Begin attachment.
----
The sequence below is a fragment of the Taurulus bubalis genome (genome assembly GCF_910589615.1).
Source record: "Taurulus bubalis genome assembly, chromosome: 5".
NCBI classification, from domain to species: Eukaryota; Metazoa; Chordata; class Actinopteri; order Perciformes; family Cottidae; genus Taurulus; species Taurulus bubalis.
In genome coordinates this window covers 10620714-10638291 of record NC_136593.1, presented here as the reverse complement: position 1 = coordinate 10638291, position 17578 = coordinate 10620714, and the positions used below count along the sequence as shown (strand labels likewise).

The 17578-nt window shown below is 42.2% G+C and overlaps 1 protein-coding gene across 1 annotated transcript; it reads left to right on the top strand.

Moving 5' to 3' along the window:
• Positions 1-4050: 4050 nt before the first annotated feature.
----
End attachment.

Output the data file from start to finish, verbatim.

The sequence below is a fragment of the Taurulus bubalis genome (genome assembly GCF_910589615.1).
Source record: "Taurulus bubalis genome assembly, chromosome: 5".
NCBI classification, from domain to species: Eukaryota; Metazoa; Chordata; class Actinopteri; order Perciformes; family Cottidae; genus Taurulus; species Taurulus bubalis.
In genome coordinates this window covers 10620714-10638291 of record NC_136593.1, presented here as the reverse complement: position 1 = coordinate 10638291, position 17578 = coordinate 10620714, and the positions used below count along the sequence as shown (strand labels likewise).

The 17578-nt window shown below is 42.2% G+C and overlaps 1 protein-coding gene across 1 annotated transcript; it reads left to right on the top strand.

Moving 5' to 3' along the window:
• Positions 1-4050: 4050 nt before the first annotated feature.